Of course everything is opposite if kicking with right leg, then right hand creates the sandwich and then right foot and left hand meet so that they can exchange positions.

    I can't think of the exact term for it, but when foot meets hand, that means foot goes back to ground and hand takes over. Maybe the term is transfer, like why you check with one hand and transfer seamlessly to the other hand.

    I think this guy addresses the lower kick use of the crescent kick fairly well:

    [ame=""]Tai Chi Chen Taiji Application - Whirlwind Kick - YouTube[/ame]
    Last edited: Aug 15, 2011
  2. Th0mas

    Th0mas Valued Member

    Phew! I got totally befuddled reading all the responses, so apologies if someone covered this.

    The hand in the cresent kick motion in kata has a very real application in self-protection fighting. It is a datum for finding the target. period.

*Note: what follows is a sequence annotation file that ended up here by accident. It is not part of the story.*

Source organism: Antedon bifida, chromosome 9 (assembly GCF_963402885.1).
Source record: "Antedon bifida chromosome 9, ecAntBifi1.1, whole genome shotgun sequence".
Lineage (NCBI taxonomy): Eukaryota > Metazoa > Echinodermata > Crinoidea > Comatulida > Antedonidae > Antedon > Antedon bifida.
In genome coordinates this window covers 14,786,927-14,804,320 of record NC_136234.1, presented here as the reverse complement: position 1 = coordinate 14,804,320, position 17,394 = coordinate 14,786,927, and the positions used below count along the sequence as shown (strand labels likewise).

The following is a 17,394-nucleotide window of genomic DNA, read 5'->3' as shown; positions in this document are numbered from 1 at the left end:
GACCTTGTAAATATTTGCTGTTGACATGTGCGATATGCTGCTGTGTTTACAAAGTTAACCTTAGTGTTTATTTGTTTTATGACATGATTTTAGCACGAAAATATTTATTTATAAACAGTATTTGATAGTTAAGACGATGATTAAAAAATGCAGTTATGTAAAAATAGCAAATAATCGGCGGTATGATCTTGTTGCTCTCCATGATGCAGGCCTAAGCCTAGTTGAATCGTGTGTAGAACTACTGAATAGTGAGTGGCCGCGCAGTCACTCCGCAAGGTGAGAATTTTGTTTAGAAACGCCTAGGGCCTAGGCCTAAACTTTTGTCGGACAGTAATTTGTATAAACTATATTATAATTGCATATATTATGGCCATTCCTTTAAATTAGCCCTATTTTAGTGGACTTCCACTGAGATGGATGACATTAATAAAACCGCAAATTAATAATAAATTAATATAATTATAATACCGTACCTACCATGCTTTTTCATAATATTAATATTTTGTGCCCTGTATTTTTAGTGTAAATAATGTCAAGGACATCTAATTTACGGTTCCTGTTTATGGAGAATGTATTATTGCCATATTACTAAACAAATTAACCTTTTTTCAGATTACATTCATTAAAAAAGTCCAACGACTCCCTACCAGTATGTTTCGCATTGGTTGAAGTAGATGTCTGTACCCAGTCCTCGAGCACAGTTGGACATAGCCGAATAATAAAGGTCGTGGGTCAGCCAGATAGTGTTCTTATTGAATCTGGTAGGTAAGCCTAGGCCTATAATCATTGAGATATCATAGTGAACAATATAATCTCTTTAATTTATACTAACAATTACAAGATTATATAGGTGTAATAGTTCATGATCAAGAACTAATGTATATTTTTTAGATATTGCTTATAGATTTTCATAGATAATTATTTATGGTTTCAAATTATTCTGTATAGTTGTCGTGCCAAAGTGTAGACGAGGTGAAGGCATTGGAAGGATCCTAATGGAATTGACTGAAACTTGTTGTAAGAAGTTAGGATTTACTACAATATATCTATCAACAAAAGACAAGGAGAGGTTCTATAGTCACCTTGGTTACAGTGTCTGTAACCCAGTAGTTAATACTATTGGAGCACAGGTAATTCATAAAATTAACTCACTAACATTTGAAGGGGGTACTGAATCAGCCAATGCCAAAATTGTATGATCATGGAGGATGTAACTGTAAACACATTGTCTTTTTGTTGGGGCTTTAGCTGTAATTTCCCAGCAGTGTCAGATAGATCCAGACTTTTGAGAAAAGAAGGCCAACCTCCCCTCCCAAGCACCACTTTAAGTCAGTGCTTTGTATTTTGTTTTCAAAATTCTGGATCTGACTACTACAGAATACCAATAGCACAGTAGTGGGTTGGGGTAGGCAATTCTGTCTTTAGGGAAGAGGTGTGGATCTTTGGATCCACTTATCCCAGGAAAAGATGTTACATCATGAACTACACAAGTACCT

The same applies for the use of the hand with the elbow strike. The hand is used to find and control the target (quite a difficult thing to do in the confusion of a real fight). It is easier to see this with the elbow strike (if you don't cup his head and you try striking your opponent he will quite easily move his head away.).

    For the cresent kick I don't believe the kick is meant to strike at the same height as the datum hand (it is left there for the following elbow strike). Iain abernethy has a good application for it (similar to the sandwich thing above). When your opponent is standing in a natural stance, you hand pulls the shoulder towards you whilst the crescent kick takes out his legs, the head drops to a perfect height for the follow up elbow strike.
    Last edited: Aug 15, 2011
  3. Rebel Wado

    Rebel Wado Valued Member

    Did you catch that at 1:12 the right hand comes back with the kick and the kick goes into the left hand. However, with the flying crescent (head height) he did not use his hand to come across the face with the kick. Interesting, I wonder what application they are being taught for that flying kick.
  4. Rebel Wado

    Rebel Wado Valued Member

    Nice points.